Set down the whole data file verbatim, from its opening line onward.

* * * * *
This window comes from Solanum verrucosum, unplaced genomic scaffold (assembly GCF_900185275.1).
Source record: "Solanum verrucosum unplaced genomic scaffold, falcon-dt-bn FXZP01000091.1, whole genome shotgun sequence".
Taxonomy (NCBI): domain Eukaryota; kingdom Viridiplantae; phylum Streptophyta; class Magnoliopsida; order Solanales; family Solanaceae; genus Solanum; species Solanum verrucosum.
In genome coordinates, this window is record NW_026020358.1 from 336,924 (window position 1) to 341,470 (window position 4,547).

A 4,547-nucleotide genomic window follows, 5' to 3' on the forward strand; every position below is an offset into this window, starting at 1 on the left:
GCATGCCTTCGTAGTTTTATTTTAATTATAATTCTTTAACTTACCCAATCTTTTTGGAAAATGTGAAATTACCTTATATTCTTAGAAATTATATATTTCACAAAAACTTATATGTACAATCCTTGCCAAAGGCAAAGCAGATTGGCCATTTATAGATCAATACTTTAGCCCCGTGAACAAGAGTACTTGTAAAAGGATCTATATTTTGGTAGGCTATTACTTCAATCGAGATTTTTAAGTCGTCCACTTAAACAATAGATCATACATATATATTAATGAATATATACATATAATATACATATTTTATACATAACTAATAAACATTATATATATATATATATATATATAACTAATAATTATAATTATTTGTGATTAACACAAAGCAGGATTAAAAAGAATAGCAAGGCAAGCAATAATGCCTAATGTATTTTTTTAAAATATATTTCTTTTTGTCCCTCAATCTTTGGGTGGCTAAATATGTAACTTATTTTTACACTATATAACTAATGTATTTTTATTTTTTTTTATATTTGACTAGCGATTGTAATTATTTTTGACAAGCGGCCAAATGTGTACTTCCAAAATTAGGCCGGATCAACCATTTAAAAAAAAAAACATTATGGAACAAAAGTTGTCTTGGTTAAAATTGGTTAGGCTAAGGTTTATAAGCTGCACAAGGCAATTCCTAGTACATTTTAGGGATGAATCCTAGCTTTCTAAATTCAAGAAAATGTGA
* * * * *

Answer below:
This window comes from Solanum verrucosum, unplaced genomic scaffold (assembly GCF_900185275.1).
Source record: "Solanum verrucosum unplaced genomic scaffold, falcon-dt-bn FXZP01000091.1, whole genome shotgun sequence".
Taxonomy (NCBI): domain Eukaryota; kingdom Viridiplantae; phylum Streptophyta; class Magnoliopsida; order Solanales; family Solanaceae; genus Solanum; species Solanum verrucosum.
In genome coordinates, this window is record NW_026020358.1 from 336,924 (window position 1) to 341,470 (window position 4,547).

A 4,547-nucleotide genomic window follows, 5' to 3' on the forward strand; every position below is an offset into this window, starting at 1 on the left:
GCATGCCTTCGTAGTTTTATTTTAATTATAATTCTTTAACTTACCCAATCTTTTTGGAAAATGTGAAATTACCTTATATTCTTAGAAATTATATATTTCACAAAAACTTATATGTACAATCCTTGCCAAAGGCAAAGCAGATTGGCCATTTATAGATCAATACTTTAGCCCCGTGAACAAGAGTACTTGTAAAAGGATCTATATTTTGGTAGGCTATTACTTCAATCGAGATTTTTAAGTCGTCCACTTAAACAATAGATCATACATATATATTAATGAATATATACATATAATATACATATTTTATACATAACTAATAAACATTATATATATATATATATATATATAACTAATAATTATAATTATTTGTGATTAACACAAAGCAGGATTAAAAAGAATAGCAAGGCAAGCAATAATGCCTAATGTATTTTTTTAAAATATATTTCTTTTTGTCCCTCAATCTTTGGGTGGCTAAATATGTAACTTATTTTTACACTATATAACTAATGTATTTTTATTTTTTTTTATATTTGACTAGCGATTGTAATTATTTTTGACAAGCGGCCAAATGTGTACTTCCAAAATTAGGCCGGATCAACCATTTAAAAAAAAAAACATTATGGAACAAAAGTTGTCTTGGTTAAAATTGGTTAGGCTAAGGTTTATAAGCTGCACAAGGCAATTCCTAGTACATTTTAGGGATGAATCCTAGCTTTCTAAATTCAAGAAAATGTGA